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I'm trying to figure out how I can make my own humidifier filter/wicks since all the commercial ones seem to be treated with antibacterial chemicals that I don't want to breathe. I thought I would be able to use a sponge that was the same size as the wick and it would work, but it doesn't at all. The wick is only submersed in the water about 1.5 inches and it's 7.5 tall, so it soaks up water 6 inches above the water. How does it do it? I assume the honeycomb pattern must have something to do with it, since all humidifier wicks use this same design. The wicks are made of paper, but I cannot just submerge part of a piece of paper in water and have the part out of the water soak up water from the bottom. How does this work exactly? What force is acting on the water to move it up to the top of the wick that is out of the water?

Honeycomb wick

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  • $\begingroup$ It is likely wicking the water upward via capillary action (en.m.wikipedia.org/wiki/Capillary_action). A sponge wouldn’t work for this since sponges are usually just media with a bunch of bubbly chambers; what you need is some medium with a bunch of thin tubes that reach from the bottom to the top. $\endgroup$ – Diffycue Sep 1 '18 at 20:19
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the physical effect which draws fluid upwards against gravity through a porous medium is called capillarity. Contrary to @diffycue 8's assertion about the medium having to consist of tubes, all that is really needed is a porous medium which is well-wetted by the fluid, which must possess a relatively high surface tension.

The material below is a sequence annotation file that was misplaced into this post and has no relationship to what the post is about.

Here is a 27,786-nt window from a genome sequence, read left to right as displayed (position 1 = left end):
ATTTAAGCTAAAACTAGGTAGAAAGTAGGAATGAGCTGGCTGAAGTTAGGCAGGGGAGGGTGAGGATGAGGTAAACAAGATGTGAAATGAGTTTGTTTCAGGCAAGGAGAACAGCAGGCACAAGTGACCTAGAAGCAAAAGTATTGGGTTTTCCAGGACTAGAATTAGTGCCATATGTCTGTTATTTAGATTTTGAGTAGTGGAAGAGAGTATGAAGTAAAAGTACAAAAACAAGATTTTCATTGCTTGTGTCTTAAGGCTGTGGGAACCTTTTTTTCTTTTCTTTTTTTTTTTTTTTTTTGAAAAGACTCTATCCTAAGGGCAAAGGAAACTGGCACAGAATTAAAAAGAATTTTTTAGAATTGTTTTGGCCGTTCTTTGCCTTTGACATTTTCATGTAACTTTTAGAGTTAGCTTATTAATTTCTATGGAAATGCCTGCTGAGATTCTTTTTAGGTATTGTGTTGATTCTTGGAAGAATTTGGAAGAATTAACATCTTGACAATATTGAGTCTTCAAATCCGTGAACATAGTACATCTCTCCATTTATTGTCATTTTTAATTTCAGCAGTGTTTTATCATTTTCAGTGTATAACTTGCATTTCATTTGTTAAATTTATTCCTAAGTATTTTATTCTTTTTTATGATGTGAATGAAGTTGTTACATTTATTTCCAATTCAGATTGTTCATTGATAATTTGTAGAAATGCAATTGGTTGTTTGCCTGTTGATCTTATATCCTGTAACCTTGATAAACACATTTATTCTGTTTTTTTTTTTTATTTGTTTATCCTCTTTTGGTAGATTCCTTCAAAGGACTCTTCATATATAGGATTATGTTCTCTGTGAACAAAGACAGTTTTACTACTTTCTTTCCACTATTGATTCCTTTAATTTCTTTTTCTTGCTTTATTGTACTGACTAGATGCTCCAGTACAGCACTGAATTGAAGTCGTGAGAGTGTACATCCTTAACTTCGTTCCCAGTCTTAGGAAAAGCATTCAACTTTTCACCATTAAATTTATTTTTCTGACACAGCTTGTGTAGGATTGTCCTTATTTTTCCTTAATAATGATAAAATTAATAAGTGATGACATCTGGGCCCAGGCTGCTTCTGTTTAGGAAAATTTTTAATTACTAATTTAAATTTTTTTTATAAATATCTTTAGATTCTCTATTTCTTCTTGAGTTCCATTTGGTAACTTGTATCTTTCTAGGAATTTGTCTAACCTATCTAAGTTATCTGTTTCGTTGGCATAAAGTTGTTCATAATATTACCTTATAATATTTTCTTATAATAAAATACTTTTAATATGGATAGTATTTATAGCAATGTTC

The finer the pores, the higher the surface tension, and the more readily wetted the porous matrix is, the higher the fluid can climb upwards against gravity into the porous medium.

There is a reason why the wicks used in evaporative coolers and humidifiers are commonly treated with disinfectants: the moist wick is an excellent growth substrate for a variety of fungi, water molds, and bacteria- some of which are deadly (for example, see Legionnaire's Disease).

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  • $\begingroup$ How does the capillary driven flow relate to Darcy's law? We typically model flow through porous media using Darcy's law: en.wikipedia.org/wiki/Darcy%27s_law However, I don't see any dependence on surface tension in here... Maybe it arises in the pressure drop? $\endgroup$ – Drew Apr 21 at 13:15
  • $\begingroup$ Darcy's law (i think) does not model free surfaces- that's why there's no surface tension term. $\endgroup$ – niels nielsen Apr 21 at 15:10

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